Why add sugar to tomato sauce?

My Italian grandmothers never added sugar to their tomato sauces. I have a friend who insists that anyone with culinary integrity knows that you add sugar in order to cut the acid. I don’t find well-prepared tomato sauces to have an acidic taste.

What exactly does “cut the acid” mean? And does sugar actually do that?

Yes, the sugar does balance the acidity of tomatoes. You don’t need much, maybe a teaspoon or so. A lot depends on the tomatoes you use. If using canned tomatoes there may already be some sugar added.

My basic tomato sauce has canned San Marzano tomatoes, onion, garlic, finely minced carrot thyme and marjoram or fresh summer tomatoes, onion, garlic and fresh basil.There’s a class of chemicals that balance out acidity, they’re called “buffers”.Calcium is a good buffer, so if you add cream or milk to the sauce that will cancel out some of the acidity.or you could add some buffers afterwards, that’s what TUMS are, basically calcium.

We Add Sugar on tomato sauce. Because the taste of tomato sauce is sour that’s why sugar add on tomato sauce.

I always add 1/3 teaspoon of sugar to my ‘sugo al pomodoro’. Even if the tomato sauce is home-made. It really helps cutting the acid, but I don’t know what’s the chemical process underneath.
My mom adds some milk instead, but then the sauce gets a bit orange (I think it’s because of the mix olive oil / onion / tomato / milk).

I picked up the tip a few years ago to add a tablespoonful of grape jelly to tomato sauce instead of sugar…works great!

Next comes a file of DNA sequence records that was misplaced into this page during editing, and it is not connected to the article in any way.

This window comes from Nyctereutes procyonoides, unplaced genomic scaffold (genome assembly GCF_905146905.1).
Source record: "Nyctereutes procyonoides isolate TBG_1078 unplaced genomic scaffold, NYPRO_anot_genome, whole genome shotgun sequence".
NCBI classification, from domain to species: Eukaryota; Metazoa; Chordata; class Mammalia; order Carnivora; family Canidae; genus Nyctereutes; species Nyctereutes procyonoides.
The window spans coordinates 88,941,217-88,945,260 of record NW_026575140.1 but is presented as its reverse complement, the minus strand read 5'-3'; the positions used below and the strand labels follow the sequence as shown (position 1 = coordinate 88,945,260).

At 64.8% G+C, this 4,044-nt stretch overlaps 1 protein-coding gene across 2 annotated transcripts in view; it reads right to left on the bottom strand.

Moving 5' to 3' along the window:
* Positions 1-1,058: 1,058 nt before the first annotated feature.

I’m guessing the gorgeous italian tomatoes used were big, juicy, sweet, sun ripened and probably don’t need added sugar. Unfortunately if you use tomatoes out of season they won’t be as good and are maybe more acidic.

My dad taught me years ago, I mean YEARS ago, to add a pinch of sugar to chili, along with a small amount of chocolate. I don’t think he did it for the acid, anyone eating anything with tomatoes knows there is acid in tomatoes (and it’s NOT like biting into a lemon). Sugar & chocolate help balance flavors, not to mention, the color looks rich. Both, in small amounts, are great additions…or I’ve found! BUT, that’s me!

Sugar can paradoxically either add a “browning” aspect to the acidity of amazon based foods or adverse the sharp, abhorrent aftertaste of hardly burnt food. It can also advice accent down amazon sauces that accept been over-salted.


Tomatoes and especially chile peppers do have some acid to them. This varies from fruit to fruit. Some people can’t deal with it and are really sensitive to the acid. They need that sugar to cut the acid and if you spend some time reading such recipes you’ll see the addition of such technology.


OK, let’s get it straight !
Sugar does not reduce or cut acid in any way. Sugar is considered neutral, except for the enzeme reaction that creates acidity to eat tooth enamel.
What sugar does, is enhance tomatoes that aren’t as sweet as great tomatoes can be. 3rd and 4th generation cuts from a tomatoe plant are never as sweet as 1st or 2nd crop. Its why fertilizing tomato plants is so essential. The sugar is to help with the bitterness of those older tomato plants.
A great sauce , one with primo tomatoes, is often sweetened with sweet basil and oregano as it cooks. Only when your taste buds feel they haven’t worked well enough, should actual sugar be added. But there are many times when it should be, coz true primo tomatoes are rare nowadays.

I just want to say your article is wonderful the clarity in your post is just nice and i can assume you are an expert on this subject thanks.

OK, respectfully, let’s really get it straight.
The original question was “Why add sugar to tomato sauce?”
Sugar only masks the acidity.
I use a pinch or two of Baking Soda…watch the chemical reaction, and experience the velvety texture. Better too little Baking Soda than too much.

There are many chefs who disagree with you about the sugar.

I don’t add sugar to tomato sauce but I always put a tablespoon in black beans, red beans, or pinto beans.